Drivers need more time to adjust to new stop sign at intersection
Although there have been two “fender bender” type vehicle accidents at the intersection of Antioch Church and Beulah Church Roads since the recent implementation of an all-way stop, the group in attendance at the Tuesday, April 12 Weddington Public Safety Advisory Committee Meeting agreed things could’ve been much worse.
In order to meet the state standard for getting a stop sign in the first place, an intersection must experience a specific number of accidents. According to N.C. Department of Transportation Division Traffic Engineer Scott Cole, this intersection more than met the requirements with more than 27 serious accidents, including one in 2009 that caused a fatality.
When considering a stop sign versus other options, Cole explained road volume was not high enough to justify NC-DOT implementation of a traffic light, and a roundabout would have taken real estate and cost $500,000. “A four-way stop is the safest kind of stop sign you can have,” Cole explained. “It may be inconvenient but reduces the number of crashes as well as their severity.”
Since the four-way stop implementation a few months ago, drivers are experiencing a period described by Cole as a “traffic adjustment. “ He added that most people “drive on habit,” which perhaps explains the initial rush of complaints and concerns brought to the attention of the town’s deputies, according to Deputy Ron Honeycutt.
It appears that drivers may be amending their habits, however, and remembering to stop. “There were a lot of concerns initially that people were blowing through the stop sign,” Honeycutt said. “The complaints appear to be slowing down, though, and not as many are coming in.”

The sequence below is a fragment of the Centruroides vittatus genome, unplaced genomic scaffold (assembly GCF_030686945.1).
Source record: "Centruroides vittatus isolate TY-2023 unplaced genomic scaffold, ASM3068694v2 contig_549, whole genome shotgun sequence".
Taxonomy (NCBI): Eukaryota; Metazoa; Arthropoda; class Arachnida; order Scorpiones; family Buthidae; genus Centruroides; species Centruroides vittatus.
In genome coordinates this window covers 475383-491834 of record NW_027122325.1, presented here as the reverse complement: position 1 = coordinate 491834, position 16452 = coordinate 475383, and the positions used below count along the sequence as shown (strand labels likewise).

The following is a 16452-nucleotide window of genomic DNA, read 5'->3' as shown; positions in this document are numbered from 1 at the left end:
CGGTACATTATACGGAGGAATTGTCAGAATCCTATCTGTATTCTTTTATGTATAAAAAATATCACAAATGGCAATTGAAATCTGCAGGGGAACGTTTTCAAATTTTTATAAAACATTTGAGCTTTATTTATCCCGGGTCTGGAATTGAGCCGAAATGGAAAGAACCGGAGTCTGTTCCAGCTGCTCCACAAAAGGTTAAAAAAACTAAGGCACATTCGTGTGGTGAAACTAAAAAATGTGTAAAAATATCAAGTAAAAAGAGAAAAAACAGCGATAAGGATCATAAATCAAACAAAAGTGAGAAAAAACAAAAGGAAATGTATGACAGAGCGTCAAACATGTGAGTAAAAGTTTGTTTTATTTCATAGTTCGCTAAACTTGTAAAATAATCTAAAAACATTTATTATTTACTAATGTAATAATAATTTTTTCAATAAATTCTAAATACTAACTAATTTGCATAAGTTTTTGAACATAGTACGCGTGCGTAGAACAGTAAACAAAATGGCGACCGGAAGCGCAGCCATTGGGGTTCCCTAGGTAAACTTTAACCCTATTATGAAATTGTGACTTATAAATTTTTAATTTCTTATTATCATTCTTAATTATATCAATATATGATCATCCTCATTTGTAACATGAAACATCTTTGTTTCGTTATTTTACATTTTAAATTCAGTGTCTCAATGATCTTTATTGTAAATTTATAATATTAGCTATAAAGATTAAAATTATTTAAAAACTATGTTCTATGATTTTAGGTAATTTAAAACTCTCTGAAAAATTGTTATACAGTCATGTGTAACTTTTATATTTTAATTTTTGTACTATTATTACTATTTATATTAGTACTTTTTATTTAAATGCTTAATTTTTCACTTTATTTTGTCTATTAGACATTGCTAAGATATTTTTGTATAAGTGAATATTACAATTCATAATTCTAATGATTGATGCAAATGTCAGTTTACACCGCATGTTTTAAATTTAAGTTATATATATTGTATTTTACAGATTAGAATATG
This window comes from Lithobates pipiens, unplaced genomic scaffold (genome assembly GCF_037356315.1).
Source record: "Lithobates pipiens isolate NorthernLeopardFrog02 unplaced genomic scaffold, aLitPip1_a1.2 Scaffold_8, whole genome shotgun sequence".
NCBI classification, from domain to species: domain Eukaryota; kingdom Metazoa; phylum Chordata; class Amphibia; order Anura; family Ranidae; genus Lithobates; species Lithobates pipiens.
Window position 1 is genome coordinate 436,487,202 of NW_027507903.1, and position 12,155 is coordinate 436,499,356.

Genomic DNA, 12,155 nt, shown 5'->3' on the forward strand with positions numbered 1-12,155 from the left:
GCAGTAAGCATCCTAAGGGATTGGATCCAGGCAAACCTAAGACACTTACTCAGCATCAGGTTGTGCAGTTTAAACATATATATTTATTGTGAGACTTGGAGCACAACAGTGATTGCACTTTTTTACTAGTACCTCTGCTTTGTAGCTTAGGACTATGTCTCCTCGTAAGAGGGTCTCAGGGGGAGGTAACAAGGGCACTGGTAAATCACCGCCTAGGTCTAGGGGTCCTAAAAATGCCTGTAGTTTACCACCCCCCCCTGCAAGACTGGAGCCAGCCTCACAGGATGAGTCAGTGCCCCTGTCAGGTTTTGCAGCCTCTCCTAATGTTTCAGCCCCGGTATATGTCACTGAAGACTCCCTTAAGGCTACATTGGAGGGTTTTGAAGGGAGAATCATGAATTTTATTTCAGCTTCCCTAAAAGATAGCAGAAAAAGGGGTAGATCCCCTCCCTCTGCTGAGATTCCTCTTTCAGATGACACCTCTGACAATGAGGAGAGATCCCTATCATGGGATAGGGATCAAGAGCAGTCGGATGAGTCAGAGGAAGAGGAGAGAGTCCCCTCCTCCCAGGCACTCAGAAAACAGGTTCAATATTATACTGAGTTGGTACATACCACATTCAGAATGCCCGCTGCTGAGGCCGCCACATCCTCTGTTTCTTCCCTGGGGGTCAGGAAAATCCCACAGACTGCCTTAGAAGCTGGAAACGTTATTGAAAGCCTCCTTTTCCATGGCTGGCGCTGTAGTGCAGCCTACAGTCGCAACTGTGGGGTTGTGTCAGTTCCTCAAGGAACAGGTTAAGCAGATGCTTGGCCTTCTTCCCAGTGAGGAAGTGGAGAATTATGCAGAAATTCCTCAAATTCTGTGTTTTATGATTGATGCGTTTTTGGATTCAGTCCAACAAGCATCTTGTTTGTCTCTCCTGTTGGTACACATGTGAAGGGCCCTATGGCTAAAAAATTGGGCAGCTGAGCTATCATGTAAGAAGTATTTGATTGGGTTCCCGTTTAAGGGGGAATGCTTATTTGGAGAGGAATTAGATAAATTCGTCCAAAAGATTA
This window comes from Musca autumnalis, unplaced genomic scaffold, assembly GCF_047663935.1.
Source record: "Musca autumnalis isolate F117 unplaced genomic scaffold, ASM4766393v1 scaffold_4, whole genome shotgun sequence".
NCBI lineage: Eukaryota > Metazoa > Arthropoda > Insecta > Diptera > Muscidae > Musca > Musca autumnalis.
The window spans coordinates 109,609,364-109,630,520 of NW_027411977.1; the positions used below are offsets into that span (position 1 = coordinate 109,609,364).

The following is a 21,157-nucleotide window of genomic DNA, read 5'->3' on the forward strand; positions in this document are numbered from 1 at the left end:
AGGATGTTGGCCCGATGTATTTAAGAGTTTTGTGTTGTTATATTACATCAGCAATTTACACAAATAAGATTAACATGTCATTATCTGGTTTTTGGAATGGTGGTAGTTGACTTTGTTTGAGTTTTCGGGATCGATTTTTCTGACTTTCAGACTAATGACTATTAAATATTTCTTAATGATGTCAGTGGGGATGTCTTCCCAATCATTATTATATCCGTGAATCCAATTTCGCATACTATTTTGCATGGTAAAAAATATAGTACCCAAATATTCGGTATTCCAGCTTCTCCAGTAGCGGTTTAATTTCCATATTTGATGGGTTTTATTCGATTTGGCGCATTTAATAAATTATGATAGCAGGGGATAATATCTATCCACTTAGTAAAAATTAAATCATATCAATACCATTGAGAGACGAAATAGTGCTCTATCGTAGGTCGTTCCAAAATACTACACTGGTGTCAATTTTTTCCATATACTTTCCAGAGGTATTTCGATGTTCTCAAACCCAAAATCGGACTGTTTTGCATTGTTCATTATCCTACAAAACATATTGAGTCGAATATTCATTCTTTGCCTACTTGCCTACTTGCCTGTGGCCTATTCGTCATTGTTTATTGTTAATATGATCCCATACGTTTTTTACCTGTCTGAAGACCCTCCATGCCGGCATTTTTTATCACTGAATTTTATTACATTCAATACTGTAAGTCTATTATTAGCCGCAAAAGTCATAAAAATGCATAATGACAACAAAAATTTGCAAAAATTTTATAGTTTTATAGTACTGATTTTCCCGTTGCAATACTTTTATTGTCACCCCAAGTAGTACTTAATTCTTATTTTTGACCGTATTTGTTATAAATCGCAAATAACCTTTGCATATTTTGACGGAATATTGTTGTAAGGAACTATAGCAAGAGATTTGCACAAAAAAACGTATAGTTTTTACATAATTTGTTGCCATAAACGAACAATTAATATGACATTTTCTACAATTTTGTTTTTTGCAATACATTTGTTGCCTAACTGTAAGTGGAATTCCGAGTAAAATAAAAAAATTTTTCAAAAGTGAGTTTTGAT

To help drivers out, there are two signs on either end of each intersection to warn people the stop sign is coming up. Cole informed the Safety Committee he had spent a few minutes earlier that day observing driver behavior at the intersection, and was pleased that people were following the law by coming to a complete stop.
The committee discussed additional options to enhance intersection safety, with committee member John Houston suggesting the removal of a tree branch blocking the view of the intersection from Beulah Church Road. Cole agreed to have the NC-DOT take a closer look at the branch, and Town Clerk Amy McCollum agreed to place a notice in the Town’s upcoming newsletter reminding residents about the new stop sign. Furthermore, Houston will work with town staff and deputies to place mobile speed radars at “hot spots” like the intersection when not in use at other parts of town.
Chairman Walker Davidson will report to the town council that the stop sign appears to be doing its job, but that residents still need some more time to adjust. “The best thing to do is give it some time to work,” Davidson said. If a future re-evaluation indicates the stop sign is not effectively minimizing safety concerns, the Safety Committee will then look into additional options.